Objective: To identify factors indicating disease severity in patients with thoracolumbar tuberculosis requiring surgical intervention. Design: Medical charts of patients who underwent surgery for thoracic and lumbar spinal tuberculosis from 1990-2005 were reviewed. Patients with different levels of disease were compared in terms of neurological deficits, duration of symptoms, previous antituberculous therapy, nutritional status and associated co-morbids. Results: Ninety-three patients aged 7-77 years (mean age 40 years) were included. Thoracic spine was involved in 80% of operated patients, and lumbar spine in 20%. Severe neurological impairment (Frankel A to C) was present in 68% of patients with thoracic disease, as compared to 5% with lumbar disease (p<0.05). Postoperatively, complete neurological recovery occurred in 65% with thoracic versus 100% with lumbar disease (p<0.05). Based on the disease location and pertinent elements in clinical history, physical signs, radiographic and biochemical features, a scoring system was developed. Conclusion: In endemic areas with limited resources, strategies for cost-effective care are needed. By objectively outlining the treatment approach, the judicious use of surgery offers hope for enormous cost savings in countries endemic for tuberculosis, averting complications from disease progression.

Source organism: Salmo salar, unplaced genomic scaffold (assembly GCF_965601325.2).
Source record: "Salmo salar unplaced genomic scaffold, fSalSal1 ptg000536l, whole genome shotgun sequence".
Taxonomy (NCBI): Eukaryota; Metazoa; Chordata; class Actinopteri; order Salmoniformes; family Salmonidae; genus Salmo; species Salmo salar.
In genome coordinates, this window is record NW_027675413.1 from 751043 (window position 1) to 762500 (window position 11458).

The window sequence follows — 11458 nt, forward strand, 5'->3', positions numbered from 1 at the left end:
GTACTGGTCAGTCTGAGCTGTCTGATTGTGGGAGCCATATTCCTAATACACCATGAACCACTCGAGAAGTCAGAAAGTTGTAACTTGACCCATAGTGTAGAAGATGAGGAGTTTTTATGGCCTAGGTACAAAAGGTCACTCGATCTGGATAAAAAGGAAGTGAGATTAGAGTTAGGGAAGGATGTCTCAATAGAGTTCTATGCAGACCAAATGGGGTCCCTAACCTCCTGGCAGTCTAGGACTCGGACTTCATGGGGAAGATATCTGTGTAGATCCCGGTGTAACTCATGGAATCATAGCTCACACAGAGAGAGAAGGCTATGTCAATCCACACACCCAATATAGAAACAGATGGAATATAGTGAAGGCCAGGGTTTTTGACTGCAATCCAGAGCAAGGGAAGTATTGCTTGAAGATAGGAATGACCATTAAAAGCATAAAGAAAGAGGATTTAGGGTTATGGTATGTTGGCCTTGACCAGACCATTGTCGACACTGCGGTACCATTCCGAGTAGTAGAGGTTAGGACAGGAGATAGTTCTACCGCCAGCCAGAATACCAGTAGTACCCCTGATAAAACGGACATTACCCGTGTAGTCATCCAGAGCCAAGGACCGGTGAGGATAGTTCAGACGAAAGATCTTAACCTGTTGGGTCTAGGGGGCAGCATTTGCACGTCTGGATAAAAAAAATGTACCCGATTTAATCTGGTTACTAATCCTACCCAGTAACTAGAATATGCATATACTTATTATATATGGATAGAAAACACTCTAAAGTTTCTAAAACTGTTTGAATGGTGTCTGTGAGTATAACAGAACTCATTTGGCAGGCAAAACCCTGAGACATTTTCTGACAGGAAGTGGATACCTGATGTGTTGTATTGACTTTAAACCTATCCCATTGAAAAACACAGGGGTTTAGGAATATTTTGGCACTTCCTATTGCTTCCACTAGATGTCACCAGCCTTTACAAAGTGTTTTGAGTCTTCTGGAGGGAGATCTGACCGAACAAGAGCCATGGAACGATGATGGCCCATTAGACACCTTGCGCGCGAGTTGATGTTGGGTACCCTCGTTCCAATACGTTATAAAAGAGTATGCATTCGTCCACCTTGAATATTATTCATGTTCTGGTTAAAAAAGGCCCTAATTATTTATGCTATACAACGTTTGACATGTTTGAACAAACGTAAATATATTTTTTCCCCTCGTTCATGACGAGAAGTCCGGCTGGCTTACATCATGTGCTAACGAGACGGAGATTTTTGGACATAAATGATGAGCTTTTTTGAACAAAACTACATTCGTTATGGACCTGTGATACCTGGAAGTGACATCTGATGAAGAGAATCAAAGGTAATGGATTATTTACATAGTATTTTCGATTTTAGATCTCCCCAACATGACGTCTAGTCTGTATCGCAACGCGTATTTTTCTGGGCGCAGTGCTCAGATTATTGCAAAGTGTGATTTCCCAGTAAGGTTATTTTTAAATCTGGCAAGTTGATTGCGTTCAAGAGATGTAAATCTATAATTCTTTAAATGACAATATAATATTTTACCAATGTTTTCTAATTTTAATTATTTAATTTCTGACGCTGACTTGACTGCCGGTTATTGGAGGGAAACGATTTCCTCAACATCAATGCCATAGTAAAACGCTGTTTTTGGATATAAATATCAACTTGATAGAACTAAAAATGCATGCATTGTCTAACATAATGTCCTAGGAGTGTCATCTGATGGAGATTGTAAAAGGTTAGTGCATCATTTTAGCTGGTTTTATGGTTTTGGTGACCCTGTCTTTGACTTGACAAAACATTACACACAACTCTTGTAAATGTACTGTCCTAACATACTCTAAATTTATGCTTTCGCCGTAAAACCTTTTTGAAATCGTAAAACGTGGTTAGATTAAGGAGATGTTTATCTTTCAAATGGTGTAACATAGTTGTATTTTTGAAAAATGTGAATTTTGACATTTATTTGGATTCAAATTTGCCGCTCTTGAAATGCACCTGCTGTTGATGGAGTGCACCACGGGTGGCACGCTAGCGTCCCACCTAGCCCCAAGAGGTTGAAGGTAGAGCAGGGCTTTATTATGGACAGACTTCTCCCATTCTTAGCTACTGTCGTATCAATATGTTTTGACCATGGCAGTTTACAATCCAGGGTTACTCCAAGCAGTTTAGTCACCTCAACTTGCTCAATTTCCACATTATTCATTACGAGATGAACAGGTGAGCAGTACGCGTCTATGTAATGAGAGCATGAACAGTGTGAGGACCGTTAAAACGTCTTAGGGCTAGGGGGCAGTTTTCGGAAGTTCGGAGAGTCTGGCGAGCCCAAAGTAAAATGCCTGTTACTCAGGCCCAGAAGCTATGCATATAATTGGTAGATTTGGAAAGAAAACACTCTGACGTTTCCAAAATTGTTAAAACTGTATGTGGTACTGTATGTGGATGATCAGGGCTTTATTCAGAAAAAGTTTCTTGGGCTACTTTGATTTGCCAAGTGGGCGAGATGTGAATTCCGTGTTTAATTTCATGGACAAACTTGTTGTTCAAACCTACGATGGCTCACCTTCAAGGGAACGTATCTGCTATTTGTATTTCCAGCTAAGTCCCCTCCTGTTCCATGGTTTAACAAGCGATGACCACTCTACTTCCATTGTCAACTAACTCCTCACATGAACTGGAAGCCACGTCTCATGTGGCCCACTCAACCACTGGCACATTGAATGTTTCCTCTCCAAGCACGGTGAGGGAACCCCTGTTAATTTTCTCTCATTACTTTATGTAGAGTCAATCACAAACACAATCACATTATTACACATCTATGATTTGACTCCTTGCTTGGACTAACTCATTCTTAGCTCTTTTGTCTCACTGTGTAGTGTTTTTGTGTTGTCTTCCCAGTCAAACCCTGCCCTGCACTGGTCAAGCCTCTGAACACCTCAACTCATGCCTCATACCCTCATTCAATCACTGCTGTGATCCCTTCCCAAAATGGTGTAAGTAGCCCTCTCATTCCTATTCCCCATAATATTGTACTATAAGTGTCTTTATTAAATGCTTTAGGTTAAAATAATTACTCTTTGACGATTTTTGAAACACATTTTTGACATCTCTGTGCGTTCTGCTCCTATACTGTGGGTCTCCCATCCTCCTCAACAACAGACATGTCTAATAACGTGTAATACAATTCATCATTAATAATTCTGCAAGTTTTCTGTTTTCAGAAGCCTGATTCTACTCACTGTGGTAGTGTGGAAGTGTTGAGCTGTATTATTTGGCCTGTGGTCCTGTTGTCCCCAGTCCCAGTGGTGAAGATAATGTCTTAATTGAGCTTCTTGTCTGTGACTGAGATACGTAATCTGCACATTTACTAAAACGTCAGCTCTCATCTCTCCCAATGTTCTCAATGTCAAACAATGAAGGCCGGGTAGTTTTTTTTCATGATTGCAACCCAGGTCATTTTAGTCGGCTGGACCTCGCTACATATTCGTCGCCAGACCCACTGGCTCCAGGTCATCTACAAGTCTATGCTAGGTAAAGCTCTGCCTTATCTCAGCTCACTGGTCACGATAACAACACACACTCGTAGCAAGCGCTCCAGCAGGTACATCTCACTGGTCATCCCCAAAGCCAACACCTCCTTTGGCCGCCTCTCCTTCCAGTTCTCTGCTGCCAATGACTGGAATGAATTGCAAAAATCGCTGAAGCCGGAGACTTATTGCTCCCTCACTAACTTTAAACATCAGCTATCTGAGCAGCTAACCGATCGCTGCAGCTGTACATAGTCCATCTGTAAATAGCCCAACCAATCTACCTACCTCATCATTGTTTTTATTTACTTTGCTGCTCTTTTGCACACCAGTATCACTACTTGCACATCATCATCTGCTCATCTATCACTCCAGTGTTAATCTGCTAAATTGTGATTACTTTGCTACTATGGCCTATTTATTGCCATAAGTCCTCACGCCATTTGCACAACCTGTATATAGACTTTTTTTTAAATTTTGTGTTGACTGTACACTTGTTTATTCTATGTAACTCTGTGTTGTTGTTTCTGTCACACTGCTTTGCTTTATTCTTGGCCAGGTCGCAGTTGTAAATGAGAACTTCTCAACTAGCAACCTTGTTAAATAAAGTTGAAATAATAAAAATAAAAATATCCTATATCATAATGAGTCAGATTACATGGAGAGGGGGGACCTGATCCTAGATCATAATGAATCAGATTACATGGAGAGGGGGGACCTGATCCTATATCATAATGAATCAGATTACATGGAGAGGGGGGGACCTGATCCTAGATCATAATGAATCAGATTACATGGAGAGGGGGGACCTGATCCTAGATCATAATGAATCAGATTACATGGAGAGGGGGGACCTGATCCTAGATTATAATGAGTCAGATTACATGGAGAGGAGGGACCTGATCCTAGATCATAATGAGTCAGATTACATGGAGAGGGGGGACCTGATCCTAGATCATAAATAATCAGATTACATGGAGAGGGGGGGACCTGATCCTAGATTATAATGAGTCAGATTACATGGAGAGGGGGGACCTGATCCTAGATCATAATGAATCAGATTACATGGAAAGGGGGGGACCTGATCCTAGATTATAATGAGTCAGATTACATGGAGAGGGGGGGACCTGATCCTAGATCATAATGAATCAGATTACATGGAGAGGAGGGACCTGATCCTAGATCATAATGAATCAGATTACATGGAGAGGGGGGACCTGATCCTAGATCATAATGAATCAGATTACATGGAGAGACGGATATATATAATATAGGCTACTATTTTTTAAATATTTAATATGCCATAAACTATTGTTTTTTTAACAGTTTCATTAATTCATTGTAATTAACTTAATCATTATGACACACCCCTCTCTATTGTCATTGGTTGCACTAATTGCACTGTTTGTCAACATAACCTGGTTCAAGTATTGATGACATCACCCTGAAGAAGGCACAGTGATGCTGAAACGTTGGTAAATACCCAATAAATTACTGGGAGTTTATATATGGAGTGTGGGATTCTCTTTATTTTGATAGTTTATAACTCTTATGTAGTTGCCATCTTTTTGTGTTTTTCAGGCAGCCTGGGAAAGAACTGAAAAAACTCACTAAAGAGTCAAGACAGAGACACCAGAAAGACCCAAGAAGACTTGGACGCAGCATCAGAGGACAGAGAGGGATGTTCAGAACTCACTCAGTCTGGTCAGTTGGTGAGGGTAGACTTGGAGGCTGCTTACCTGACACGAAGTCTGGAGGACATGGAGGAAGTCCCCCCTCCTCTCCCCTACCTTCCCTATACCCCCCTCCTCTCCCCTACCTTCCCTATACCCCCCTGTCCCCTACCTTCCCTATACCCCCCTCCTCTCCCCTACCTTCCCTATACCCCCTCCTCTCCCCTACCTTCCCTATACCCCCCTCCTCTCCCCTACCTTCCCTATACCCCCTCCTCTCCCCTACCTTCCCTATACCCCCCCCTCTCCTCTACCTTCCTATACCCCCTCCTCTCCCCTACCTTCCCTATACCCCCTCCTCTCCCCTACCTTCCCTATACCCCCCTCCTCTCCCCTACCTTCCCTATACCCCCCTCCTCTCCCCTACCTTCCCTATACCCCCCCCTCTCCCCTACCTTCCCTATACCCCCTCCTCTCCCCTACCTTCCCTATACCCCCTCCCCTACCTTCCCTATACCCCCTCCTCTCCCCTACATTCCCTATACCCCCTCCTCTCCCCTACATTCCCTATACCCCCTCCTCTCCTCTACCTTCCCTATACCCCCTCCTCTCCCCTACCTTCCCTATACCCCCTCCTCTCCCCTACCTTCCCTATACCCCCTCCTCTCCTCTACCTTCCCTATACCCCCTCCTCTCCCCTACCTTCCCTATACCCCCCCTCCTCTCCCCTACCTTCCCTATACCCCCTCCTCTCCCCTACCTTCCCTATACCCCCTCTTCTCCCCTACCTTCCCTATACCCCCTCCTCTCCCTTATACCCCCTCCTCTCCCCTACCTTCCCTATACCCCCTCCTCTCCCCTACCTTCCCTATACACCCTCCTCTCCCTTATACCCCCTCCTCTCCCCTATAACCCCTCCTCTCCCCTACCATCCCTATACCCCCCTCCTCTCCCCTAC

|Number of pages||11|
|Journal||International Journal of Collaborative Research on Internal Medicine and Public Health|
|Publication status||Published - Jan 2011|
- Disease severity
- Scoring system
- Thoracolumbar tuberculosis